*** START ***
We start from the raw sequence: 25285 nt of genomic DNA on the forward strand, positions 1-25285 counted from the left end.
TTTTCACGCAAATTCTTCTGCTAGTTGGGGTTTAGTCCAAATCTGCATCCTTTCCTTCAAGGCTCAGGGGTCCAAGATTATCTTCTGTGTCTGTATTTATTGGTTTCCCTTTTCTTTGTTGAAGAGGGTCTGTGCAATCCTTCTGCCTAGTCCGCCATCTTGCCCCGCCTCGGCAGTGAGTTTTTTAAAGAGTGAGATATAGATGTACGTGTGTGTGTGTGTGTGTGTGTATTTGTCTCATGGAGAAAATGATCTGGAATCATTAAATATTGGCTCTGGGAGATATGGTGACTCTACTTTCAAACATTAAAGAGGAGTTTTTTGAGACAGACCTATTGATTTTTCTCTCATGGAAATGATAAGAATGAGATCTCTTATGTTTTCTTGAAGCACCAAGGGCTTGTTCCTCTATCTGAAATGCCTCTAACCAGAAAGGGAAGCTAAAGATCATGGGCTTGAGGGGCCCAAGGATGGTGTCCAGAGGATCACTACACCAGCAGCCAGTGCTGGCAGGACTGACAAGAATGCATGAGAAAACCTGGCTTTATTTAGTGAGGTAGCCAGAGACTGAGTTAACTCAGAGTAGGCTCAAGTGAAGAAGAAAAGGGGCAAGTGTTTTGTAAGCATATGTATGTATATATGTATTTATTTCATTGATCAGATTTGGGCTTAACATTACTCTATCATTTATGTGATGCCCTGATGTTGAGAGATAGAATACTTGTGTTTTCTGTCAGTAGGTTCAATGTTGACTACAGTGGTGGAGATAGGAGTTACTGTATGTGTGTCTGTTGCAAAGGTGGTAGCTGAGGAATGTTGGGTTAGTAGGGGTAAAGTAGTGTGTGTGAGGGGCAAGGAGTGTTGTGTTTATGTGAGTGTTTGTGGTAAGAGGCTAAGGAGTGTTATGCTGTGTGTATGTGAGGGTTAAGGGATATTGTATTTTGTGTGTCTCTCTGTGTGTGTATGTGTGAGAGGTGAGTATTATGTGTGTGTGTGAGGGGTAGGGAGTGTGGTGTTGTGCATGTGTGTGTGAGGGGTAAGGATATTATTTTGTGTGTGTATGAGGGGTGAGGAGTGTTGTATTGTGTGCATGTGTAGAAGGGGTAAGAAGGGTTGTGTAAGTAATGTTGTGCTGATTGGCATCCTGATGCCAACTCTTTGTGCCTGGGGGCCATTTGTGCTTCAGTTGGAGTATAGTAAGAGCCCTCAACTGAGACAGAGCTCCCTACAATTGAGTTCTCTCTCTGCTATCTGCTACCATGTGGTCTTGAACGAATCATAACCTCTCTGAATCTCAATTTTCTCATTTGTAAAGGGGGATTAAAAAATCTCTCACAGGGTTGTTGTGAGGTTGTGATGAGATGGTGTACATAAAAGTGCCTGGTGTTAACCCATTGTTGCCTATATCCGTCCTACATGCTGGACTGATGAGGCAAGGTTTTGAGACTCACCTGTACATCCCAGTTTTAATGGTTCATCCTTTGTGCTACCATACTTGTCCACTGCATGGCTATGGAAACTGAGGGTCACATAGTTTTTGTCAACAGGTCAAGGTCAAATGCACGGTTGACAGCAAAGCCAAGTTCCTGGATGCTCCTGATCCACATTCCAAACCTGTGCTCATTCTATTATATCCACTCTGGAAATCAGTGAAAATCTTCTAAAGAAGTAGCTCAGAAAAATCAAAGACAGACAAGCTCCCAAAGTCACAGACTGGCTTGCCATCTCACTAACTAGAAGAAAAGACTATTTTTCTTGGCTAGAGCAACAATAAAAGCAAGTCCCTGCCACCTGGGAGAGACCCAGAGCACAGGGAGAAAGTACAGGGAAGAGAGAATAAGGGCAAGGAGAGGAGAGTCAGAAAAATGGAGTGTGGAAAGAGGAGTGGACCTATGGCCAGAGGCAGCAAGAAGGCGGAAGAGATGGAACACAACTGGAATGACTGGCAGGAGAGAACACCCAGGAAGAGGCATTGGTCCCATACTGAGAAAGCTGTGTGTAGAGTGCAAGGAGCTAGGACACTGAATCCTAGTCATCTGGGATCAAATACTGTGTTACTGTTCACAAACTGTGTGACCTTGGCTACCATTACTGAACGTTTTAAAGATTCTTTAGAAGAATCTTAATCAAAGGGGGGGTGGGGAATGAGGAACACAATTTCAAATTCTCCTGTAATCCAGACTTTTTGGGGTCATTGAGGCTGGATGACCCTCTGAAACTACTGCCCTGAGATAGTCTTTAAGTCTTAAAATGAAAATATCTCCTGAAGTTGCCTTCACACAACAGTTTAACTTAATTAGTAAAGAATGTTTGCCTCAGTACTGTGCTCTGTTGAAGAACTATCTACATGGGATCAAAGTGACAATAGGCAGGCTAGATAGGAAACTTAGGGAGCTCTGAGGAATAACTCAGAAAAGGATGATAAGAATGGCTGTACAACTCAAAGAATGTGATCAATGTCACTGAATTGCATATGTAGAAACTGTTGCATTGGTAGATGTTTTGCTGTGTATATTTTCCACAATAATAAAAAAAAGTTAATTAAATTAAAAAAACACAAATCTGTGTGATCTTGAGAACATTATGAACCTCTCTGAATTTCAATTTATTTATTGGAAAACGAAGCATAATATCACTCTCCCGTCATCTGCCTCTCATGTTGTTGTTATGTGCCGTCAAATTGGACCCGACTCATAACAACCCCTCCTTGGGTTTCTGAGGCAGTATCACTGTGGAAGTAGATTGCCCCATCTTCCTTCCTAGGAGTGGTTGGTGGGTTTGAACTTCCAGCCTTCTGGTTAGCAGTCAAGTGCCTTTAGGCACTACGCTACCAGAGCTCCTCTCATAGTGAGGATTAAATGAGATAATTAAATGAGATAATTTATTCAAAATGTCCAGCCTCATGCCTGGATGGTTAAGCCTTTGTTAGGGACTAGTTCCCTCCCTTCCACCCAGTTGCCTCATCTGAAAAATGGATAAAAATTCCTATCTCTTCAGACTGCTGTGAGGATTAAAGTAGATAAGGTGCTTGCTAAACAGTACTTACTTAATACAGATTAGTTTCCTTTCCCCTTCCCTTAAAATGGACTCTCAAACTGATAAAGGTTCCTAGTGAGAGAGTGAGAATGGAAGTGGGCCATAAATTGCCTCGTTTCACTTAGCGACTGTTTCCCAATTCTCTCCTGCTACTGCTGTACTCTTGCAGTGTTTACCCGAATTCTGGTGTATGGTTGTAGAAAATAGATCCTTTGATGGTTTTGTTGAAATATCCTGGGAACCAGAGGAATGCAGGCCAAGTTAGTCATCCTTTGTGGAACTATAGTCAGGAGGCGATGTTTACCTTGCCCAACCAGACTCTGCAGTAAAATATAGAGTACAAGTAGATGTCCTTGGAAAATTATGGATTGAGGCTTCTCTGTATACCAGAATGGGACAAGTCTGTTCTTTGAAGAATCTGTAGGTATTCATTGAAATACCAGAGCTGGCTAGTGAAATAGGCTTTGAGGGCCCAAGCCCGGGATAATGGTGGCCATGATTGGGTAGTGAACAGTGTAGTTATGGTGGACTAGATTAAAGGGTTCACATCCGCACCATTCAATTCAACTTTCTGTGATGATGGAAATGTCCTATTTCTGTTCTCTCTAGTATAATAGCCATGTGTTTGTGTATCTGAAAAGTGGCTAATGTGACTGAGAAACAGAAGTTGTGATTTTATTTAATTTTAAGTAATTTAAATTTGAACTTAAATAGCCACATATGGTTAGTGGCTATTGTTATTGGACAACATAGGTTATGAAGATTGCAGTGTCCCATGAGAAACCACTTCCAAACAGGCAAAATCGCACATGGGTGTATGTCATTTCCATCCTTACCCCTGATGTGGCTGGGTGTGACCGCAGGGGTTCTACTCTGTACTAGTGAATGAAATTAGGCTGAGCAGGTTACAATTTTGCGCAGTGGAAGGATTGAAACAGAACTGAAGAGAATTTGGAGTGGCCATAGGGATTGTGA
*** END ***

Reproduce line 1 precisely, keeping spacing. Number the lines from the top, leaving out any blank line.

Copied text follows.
We start from the raw sequence: 25285 nt of genomic DNA on the forward strand, positions 1-25285 counted from the left end.